AUSTIN (KXAN) — “I lasted 37 days.”
When Norman Martin Ph.D., 90, reminisces on his time spent in service during the invasion in Normandy, France he remembers the danger he and his comrades were in, and the ultimate sacrifice many of them paid.
“Casualties in Normandy were very high. The infantry regiment I served with mostly – we ran about 4 percent killed and wounded per day,” Martin said.
D-Day was the largest military air, land and sea operation in American history. The invasion in Normandy took more than 5,000 ships, 11,000 planes and more than 150,000 service men to storm the beach of Normandy.
Martin was an assistant forward observer, and occasional German interpreter, with the Battery A 44th Field Artillery, attached to the 1st Battalion 22nd Infantry Regiment. Martin fought for 37 days at Utah Beach before multiple mortar fragment wounds took him out of the campaign.
“I heard a funny noise, really funny. It sounded like somebody had taken over a carpenter saw and pulled back the blade – bong!” Martin said. “Eventually, a doctor who had operated on me said what happened to me is that a piece of shrapnel had entered my chest, broken two ribs, and the noise I heard was noise transmitted from inside my body, from breaking my ribs.”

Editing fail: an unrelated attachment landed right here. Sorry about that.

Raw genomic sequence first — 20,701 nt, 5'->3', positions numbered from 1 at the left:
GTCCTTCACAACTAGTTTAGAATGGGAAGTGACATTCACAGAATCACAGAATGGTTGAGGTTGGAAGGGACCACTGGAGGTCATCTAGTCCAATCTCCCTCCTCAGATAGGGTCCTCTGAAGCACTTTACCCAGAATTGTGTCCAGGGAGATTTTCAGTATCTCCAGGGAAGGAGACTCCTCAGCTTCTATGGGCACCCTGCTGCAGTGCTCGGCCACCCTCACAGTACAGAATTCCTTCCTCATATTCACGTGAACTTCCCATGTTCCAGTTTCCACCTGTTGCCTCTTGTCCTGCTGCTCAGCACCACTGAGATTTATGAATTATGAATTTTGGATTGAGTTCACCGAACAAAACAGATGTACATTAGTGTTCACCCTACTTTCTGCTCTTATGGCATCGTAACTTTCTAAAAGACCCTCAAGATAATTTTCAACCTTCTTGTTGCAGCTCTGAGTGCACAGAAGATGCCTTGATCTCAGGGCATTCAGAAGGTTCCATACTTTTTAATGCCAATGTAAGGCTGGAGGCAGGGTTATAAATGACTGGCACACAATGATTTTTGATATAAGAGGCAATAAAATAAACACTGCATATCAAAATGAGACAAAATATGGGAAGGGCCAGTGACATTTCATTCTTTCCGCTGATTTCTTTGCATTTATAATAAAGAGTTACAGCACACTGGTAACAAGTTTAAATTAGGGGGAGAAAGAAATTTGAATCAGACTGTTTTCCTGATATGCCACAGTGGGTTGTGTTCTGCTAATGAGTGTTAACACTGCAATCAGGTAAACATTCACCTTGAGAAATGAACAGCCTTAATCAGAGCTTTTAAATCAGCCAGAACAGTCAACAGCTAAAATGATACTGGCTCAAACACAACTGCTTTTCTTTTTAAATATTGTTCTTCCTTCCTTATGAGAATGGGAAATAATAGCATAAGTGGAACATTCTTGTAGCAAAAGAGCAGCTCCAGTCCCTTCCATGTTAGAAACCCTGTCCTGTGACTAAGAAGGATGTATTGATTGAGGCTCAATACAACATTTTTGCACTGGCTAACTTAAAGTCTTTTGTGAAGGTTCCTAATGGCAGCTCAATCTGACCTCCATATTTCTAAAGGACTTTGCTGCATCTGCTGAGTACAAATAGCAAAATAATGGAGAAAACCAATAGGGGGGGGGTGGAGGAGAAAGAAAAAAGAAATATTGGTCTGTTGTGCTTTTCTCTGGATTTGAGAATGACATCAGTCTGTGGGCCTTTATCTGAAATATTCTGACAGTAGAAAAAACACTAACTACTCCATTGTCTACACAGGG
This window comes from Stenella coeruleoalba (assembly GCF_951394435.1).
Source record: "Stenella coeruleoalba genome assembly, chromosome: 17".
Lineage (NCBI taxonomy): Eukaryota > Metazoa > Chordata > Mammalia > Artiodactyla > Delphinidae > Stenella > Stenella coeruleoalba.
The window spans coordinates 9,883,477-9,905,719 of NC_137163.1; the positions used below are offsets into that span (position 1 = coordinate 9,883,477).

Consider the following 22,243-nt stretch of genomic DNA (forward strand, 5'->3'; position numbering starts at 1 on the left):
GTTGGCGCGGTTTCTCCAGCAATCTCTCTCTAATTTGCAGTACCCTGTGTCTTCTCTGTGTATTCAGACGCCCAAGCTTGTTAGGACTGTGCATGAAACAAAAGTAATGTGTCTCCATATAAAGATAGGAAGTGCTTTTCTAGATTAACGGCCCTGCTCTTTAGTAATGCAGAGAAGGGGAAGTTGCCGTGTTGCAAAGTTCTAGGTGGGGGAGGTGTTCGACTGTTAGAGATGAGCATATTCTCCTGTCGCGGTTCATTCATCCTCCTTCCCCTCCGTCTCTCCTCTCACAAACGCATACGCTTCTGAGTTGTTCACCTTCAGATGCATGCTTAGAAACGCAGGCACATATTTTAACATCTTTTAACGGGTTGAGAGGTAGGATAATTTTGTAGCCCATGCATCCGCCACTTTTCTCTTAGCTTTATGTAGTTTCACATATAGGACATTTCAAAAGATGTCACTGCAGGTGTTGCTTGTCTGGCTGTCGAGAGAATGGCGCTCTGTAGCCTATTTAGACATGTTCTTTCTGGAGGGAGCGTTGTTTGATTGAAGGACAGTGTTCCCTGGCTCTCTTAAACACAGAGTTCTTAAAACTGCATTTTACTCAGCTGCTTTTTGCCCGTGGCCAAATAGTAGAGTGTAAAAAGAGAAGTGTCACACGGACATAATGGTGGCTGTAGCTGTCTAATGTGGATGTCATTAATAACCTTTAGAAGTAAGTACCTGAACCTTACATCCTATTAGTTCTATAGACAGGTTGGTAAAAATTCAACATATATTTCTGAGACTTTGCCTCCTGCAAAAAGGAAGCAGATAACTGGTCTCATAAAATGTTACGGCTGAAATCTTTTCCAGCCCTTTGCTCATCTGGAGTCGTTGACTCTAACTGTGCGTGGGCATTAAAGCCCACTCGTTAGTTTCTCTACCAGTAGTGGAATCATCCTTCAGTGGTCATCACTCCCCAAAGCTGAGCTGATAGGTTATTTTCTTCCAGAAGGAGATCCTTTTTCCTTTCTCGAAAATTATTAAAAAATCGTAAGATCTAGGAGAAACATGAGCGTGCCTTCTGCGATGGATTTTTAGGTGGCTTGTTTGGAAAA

To this day, Martin still has a piece of German steel in his right lung.
“[D-Day] made the sacrifices that I, and other people, suffered really worthwhile. I have no doubt about our participation in the second World War,” Martin said.
At the beginning of the war, Martin said he started out with a pacifist mentality, but he quickly changed his mind and decided it was his duty to fight. His injuries after D-Day didn’t discourage Martin from rejoining the war efforts. After he took some time to recover, fought once more at the Battle of the Bulge until he was reassigned as an investigator with Information Control Intelligence of Supreme Headquarters Allied Expeditionary Force.
Martin ended up marrying a Dutch woman who was living under German occupation during WWII and launched a prolific career working as a rocket scientist for the US Air Force and for the US Navy developing tactical data systems.
Today, Martin lives in the Westminster Retirement Community, where 25 percent of the residents are veterans.